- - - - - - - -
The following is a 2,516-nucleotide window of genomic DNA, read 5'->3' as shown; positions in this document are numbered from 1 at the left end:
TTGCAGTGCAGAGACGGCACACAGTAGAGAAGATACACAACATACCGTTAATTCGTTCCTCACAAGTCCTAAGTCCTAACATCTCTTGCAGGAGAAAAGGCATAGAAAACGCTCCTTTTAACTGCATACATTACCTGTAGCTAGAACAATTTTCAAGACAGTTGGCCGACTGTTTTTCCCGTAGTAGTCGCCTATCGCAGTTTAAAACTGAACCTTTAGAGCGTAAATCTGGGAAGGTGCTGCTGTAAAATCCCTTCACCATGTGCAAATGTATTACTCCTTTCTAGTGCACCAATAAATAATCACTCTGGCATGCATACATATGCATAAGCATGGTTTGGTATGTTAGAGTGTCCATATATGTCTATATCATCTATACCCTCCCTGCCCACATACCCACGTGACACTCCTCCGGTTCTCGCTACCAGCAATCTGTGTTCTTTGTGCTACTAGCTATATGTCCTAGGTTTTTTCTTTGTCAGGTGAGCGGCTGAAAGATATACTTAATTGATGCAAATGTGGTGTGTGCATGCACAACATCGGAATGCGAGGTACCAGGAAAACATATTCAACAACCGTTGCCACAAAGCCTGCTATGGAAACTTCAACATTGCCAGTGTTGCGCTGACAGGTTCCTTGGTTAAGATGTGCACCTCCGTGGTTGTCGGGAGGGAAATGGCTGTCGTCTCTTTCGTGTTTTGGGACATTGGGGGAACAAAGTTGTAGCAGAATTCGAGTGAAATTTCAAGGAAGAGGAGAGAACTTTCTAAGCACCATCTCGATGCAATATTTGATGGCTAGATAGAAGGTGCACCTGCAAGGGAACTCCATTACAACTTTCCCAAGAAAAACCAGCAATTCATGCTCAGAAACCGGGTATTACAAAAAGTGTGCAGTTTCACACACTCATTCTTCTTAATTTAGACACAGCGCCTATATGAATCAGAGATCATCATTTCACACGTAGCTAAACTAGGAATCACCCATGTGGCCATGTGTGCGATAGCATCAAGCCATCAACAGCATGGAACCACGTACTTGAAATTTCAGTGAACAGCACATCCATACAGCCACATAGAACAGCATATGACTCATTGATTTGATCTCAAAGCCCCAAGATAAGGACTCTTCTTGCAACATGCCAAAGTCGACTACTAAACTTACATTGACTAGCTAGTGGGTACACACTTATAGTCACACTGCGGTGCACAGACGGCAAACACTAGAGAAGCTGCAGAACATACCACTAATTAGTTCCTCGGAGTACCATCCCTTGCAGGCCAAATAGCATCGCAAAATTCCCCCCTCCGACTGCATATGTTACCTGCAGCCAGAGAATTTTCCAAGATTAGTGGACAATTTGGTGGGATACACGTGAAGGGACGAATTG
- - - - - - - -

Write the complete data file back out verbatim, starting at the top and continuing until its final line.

The following is a 2,516-nucleotide window of genomic DNA, read 5'->3' as shown; positions in this document are numbered from 1 at the left end:
TTGCAGTGCAGAGACGGCACACAGTAGAGAAGATACACAACATACCGTTAATTCGTTCCTCACAAGTCCTAAGTCCTAACATCTCTTGCAGGAGAAAAGGCATAGAAAACGCTCCTTTTAACTGCATACATTACCTGTAGCTAGAACAATTTTCAAGACAGTTGGCCGACTGTTTTTCCCGTAGTAGTCGCCTATCGCAGTTTAAAACTGAACCTTTAGAGCGTAAATCTGGGAAGGTGCTGCTGTAAAATCCCTTCACCATGTGCAAATGTATTACTCCTTTCTAGTGCACCAATAAATAATCACTCTGGCATGCATACATATGCATAAGCATGGTTTGGTATGTTAGAGTGTCCATATATGTCTATATCATCTATACCCTCCCTGCCCACATACCCACGTGACACTCCTCCGGTTCTCGCTACCAGCAATCTGTGTTCTTTGTGCTACTAGCTATATGTCCTAGGTTTTTTCTTTGTCAGGTGAGCGGCTGAAAGATATACTTAATTGATGCAAATGTGGTGTGTGCATGCACAACATCGGAATGCGAGGTACCAGGAAAACATATTCAACAACCGTTGCCACAAAGCCTGCTATGGAAACTTCAACATTGCCAGTGTTGCGCTGACAGGTTCCTTGGTTAAGATGTGCACCTCCGTGGTTGTCGGGAGGGAAATGGCTGTCGTCTCTTTCGTGTTTTGGGACATTGGGGGAACAAAGTTGTAGCAGAATTCGAGTGAAATTTCAAGGAAGAGGAGAGAACTTTCTAAGCACCATCTCGATGCAATATTTGATGGCTAGATAGAAGGTGCACCTGCAAGGGAACTCCATTACAACTTTCCCAAGAAAAACCAGCAATTCATGCTCAGAAACCGGGTATTACAAAAAGTGTGCAGTTTCACACACTCATTCTTCTTAATTTAGACACAGCGCCTATATGAATCAGAGATCATCATTTCACACGTAGCTAAACTAGGAATCACCCATGTGGCCATGTGTGCGATAGCATCAAGCCATCAACAGCATGGAACCACGTACTTGAAATTTCAGTGAACAGCACATCCATACAGCCACATAGAACAGCATATGACTCATTGATTTGATCTCAAAGCCCCAAGATAAGGACTCTTCTTGCAACATGCCAAAGTCGACTACTAAACTTACATTGACTAGCTAGTGGGTACACACTTATAGTCACACTGCGGTGCACAGACGGCAAACACTAGAGAAGCTGCAGAACATACCACTAATTAGTTCCTCGGAGTACCATCCCTTGCAGGCCAAATAGCATCGCAAAATTCCCCCCTCCGACTGCATATGTTACCTGCAGCCAGAGAATTTTCCAAGATTAGTGGACAATTTGGTGGGATACACGTGAAGGGACGAATTG